Centralizing authentication to a third-party service improves the management of security. Configuring secrets with CHAP authentication requires entering their character strings across numerous servers as well as storage connections. That distribution of password data introduces the opportunity for mistakes. Just keeping track of the sheer volume of passwords can expose vulnerabilities. Centralizing authentication to a RADIUS server reduces the effort, which diminishes these administrative risks.

Layer No. 4: IPSec Authentication. Unfortunately, CHAP authentication all by itself isn’t a terribly strong mechanism for securing connections. CHAP is reportedly subject to offline dictionary attacks, enabling a persistent attacker to eventually guess the password through brute-force means. It is for this reason that using random strings of letters and numbers is the recommended practice for creating CHAP secrets. Even RADIUS itself is merely a service for managing CHAP passwords, which insinuates that its implementation doesn’t add much to security beyond the aggregation of secrets.

These factors suggest that truly securing connection authentication requires a different approach, one that isn’t limited by CHAP’s vulnerabilities. IPSec can serve those stronger authentication needs. IPSec operates at the IP packet layer, giving it the full functionality of the TCP/IP stack. IPSec authentication can occur using pre-shared keys (similar to CHAP), but it also supports stronger frameworks like Kerberos and certificate-based authentication.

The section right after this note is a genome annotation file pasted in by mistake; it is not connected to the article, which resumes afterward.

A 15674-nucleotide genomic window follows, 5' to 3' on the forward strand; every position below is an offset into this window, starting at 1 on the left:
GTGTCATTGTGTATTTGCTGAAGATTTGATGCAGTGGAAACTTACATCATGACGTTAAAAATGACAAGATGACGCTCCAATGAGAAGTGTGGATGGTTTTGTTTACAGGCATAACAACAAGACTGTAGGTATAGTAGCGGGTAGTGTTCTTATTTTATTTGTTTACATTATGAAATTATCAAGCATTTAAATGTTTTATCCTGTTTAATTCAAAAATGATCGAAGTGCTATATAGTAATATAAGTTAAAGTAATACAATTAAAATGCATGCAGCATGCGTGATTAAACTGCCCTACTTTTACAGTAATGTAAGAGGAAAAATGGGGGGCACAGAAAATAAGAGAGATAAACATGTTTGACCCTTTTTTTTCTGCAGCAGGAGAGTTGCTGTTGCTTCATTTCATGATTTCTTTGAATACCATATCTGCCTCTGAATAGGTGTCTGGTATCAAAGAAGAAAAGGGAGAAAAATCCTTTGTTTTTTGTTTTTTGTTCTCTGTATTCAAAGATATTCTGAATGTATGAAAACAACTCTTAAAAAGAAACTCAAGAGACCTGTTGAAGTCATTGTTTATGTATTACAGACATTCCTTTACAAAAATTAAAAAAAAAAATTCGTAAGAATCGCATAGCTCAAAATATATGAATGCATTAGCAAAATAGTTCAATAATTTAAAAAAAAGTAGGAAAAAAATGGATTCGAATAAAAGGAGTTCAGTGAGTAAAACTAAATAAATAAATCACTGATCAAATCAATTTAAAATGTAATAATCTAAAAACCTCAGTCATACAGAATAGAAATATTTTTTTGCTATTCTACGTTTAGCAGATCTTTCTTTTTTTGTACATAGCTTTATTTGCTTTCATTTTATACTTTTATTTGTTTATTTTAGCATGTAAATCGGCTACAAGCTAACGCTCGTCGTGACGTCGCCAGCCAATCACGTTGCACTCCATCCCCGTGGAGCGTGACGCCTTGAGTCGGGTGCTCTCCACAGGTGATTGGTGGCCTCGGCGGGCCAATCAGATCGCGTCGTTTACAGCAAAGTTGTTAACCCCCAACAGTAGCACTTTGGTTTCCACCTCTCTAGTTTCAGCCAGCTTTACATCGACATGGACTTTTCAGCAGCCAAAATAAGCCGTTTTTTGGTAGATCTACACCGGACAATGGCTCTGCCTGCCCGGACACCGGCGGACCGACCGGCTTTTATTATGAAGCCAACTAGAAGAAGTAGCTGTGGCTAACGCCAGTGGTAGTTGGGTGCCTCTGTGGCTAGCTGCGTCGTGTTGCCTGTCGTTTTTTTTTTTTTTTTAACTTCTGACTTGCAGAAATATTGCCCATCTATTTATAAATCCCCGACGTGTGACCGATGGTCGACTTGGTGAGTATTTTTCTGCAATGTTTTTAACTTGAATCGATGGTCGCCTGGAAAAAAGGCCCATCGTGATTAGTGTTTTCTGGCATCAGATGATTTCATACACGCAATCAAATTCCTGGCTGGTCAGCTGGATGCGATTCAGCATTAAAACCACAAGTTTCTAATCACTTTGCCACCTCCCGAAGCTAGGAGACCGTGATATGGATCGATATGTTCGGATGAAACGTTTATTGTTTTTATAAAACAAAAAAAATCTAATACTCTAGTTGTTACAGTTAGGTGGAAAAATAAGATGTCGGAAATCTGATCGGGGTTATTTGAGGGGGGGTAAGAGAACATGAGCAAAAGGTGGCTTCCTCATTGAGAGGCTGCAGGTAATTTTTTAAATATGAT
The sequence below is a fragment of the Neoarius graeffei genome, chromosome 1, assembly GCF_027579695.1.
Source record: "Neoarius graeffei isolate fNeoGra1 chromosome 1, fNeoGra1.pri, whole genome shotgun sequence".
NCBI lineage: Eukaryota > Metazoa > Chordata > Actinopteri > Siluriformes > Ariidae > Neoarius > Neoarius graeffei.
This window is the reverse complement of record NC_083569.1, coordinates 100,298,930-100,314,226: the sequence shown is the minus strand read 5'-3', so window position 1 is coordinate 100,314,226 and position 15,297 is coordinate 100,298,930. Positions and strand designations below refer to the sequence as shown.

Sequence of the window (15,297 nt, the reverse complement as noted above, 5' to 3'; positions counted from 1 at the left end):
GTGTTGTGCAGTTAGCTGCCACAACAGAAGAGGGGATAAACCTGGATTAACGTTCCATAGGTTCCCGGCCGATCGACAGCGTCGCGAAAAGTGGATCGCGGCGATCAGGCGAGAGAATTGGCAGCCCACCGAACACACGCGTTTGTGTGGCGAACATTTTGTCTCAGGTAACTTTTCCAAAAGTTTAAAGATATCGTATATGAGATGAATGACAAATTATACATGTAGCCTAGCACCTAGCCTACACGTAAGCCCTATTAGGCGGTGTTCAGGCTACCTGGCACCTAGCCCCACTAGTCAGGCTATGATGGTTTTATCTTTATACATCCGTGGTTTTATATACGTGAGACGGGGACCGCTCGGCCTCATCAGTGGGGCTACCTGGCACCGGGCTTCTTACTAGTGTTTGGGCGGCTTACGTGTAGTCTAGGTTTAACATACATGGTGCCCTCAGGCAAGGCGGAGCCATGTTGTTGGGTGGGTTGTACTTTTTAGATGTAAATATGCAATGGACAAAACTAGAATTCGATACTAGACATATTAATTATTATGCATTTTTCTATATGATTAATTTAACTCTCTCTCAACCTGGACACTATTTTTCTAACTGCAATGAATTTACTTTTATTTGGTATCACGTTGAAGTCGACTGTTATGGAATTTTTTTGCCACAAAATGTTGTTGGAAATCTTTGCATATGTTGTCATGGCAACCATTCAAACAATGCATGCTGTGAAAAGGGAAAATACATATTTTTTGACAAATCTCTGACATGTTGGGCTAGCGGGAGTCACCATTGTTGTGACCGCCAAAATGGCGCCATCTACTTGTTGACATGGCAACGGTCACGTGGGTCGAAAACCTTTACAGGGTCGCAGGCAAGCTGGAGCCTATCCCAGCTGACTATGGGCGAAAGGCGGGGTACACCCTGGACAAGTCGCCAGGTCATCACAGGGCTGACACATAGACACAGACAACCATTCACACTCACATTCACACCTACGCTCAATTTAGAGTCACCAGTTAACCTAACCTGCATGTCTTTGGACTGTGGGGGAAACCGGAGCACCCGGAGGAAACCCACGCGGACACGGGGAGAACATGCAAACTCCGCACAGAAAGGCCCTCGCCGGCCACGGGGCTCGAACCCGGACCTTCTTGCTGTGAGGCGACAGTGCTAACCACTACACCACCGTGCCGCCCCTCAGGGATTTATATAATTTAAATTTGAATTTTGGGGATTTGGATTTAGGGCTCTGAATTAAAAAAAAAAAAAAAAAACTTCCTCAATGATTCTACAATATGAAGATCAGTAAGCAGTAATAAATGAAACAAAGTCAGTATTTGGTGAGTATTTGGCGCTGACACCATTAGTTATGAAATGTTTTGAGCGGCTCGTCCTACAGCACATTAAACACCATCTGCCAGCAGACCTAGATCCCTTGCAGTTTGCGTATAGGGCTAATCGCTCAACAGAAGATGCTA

IPSec’s biggest limitation is in its support on storage devices. Whereas CHAP authentication is more closely associated with iSCSI connections, IPSec functionality may not be part of the storage OS’s feature set. Consult the manufacturer’s documentation for information about its support within storage hardware.

Layer No. 5: IPSec Encryption. All the layers of security to this point focus their energies on ensuring two devices are allowed to communicate. That’s the authentication process. None to this point give any attention to securing storage data as it travels through the network. Solving this problem requires encryption, which is another activity supported by IPSec. IPSec encryption represents the final of these five layers because it occurs only after a server’s initiator has been authenticated to a storage device’s target. Resulting traffic is then encrypted at the source, and then decrypted once delivered.

While encrypting traffic indeed provides the highest levels of security, doing so comes with a cost to performance. The activities in encrypting and decrypting simply require more processing, which itself can impact overall transfer speed. As a result, best practices today suggest that encrypting traffic via IPSec be limited to only untrusted networks, or in cases where extreme security is necessary.

iSCSI is indeed a fantastic protocol for routing servers to their storage. Easy to work with, simple to interconnect, and requiring a short learning curve for those familiar with TCP/IP’s fundamentals, iSCSI provides a great service for IT. Yet, beware its oft-forgotten dark side: Lacking the right layers of security, iSCSI could expose storage traffic in easily exploitable ways.

Greg Shields
is a Partner and Principal Technologist with Concentrated Technology, an IT analysis and strategic consulting firm. Contact him at